Quote of the Day: What constitutes coddling?

During our week-long break,  so many excellent year-end pieces were published across the internet. In particular, I loved Vassar professor Hua Hsu’s article at the New Yorker on “The Year of the Imaginary College Student.” Hsu seems, as few writers do, to actually see contemporary student organizing: its demands, its strengths, its mistakes, its context. Rather than ringing his hands at the imaginary college student for whom he titles his essay–the one that seems to only live within the pages of the Atlantic but causes endless anxiety in thought pieces across the political spectrum–Hsu grapples with inspiring, imperfect movements as they actually are.

He also refuses to consider campus organizing apart from the campus itself. In one passage I particularly loved, Hsu writes:

[T]he alarm about offense-seeking college students may say more about the critics of political correctness than it does about the actual state of affairs. Plenty of evidence suggests that policies regarding microaggressions and trigger warnings aren’t as pervasive as they might seem to those who are not on campus. This is not to say that such policies (or demands for such policies) do not exist, nor to discount the very real pressures they place on teachers who work with difficult material. Is that coddling? Maybe it is. But an educational system built on legacy admissions and de facto segregation, with traditions of grade inflation that perpetuate privilege, is also a form of coddling.

I’ll use this as an excuse to return again to Rebecca Solnit’s excellent essay from last month, “Men Explain Lolita to Me.” After finishing Hsu’s article, I reread this from Solnit:

A group of black college students doesn’t like something and they ask for something different in a fairly civil way and they’re accused of needing coddling as though it’s needing nuclear arms. A group of white male gamers doesn’t like what a woman cultural critic says about misogyny in gaming and they spend a year or so persecuting her with an unending torrent of rape threats, death threats, bomb threats, doxxing, and eventually a threat of a massacre that cites Marc LePine, the Montreal misogynist who murdered 14 women in 1989, as a role model. I’m speaking, of course, about the case of Anita Sarkeesian and Gamergate. You could call those guys coddled. We should.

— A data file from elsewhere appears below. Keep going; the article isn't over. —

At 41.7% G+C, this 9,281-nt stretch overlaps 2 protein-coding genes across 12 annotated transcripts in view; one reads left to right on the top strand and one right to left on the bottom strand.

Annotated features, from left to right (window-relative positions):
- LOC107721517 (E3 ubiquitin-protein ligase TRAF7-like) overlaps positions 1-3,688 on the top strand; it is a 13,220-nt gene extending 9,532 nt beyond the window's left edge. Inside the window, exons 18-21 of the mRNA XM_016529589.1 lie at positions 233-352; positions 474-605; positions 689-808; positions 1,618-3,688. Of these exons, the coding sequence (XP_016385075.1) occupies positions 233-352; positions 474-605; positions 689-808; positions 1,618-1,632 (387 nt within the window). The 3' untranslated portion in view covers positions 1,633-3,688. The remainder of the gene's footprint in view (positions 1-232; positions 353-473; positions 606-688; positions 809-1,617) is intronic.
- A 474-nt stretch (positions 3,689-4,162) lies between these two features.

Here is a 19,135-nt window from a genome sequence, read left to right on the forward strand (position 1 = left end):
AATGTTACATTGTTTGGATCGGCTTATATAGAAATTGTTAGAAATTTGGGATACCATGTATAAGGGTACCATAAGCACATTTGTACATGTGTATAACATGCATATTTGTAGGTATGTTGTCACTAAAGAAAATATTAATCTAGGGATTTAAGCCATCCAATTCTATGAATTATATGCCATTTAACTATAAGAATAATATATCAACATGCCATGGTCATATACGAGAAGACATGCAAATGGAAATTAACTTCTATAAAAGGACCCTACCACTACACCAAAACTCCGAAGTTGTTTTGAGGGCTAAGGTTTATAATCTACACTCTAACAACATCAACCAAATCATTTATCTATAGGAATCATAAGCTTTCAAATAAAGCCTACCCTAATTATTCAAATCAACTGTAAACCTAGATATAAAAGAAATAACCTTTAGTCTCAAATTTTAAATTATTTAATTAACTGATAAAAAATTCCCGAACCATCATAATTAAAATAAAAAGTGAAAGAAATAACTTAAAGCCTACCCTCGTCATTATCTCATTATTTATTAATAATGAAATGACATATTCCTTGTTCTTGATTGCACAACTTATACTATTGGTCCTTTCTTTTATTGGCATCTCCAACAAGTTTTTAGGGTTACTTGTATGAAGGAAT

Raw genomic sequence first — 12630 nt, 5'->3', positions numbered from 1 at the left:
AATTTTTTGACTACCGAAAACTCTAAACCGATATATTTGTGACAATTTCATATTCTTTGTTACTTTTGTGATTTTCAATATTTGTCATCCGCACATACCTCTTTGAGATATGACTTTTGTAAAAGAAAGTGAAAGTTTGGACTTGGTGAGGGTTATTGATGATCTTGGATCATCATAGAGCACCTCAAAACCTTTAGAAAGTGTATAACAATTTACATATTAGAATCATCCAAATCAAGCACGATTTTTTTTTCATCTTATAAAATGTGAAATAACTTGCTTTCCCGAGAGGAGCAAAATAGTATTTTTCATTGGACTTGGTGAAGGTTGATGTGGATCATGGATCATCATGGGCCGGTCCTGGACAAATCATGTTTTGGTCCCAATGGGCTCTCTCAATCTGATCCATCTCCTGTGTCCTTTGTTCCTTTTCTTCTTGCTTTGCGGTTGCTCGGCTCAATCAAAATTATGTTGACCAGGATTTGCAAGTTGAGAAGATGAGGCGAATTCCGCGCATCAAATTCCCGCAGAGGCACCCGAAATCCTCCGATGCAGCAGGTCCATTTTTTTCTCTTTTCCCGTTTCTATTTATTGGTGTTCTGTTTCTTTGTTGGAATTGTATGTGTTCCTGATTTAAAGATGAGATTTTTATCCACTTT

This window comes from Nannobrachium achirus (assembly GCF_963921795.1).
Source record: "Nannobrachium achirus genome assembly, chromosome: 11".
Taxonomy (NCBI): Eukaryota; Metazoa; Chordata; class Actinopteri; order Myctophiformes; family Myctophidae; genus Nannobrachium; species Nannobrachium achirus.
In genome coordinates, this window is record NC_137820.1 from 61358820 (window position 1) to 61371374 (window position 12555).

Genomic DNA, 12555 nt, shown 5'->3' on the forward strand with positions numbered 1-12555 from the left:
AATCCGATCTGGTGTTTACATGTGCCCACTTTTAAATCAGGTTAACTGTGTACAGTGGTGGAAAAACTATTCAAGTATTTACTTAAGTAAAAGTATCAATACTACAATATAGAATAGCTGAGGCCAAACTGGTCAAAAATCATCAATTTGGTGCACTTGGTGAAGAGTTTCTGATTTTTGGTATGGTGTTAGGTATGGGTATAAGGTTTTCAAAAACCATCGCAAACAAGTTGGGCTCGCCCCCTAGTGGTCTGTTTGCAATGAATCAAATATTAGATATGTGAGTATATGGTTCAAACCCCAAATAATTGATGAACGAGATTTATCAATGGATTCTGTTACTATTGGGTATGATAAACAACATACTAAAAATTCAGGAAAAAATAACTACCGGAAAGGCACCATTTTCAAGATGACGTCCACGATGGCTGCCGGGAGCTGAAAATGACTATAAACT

You can read Hsu’s whole piece here, and Solnit’s here.


Washington, DC

Alexandra Brodsky was a senior editor at During her four years at the site, she wrote about gender violence, reproductive justice, and education equity and ran the site's book review column. She is now a Skadden Fellow at the National Women's Law Center and also serves as the Board Chair of Know Your IX, a national student-led movement to end gender violence, which she co-founded and previously co-directed. Alexandra has written for publications including the New York Times, the Atlantic, the Guardian, and the Nation, and she is the co-editor of The Feminist Utopia Project: 57 Visions of a Wildly Better Future. She has spoken about violence against women and reproductive justice at campuses across the country and on MSNBC, ABC, NBC, CBS, CNN, FOX, ESPN, and NPR.

Alexandra Brodsky was a senior editor at

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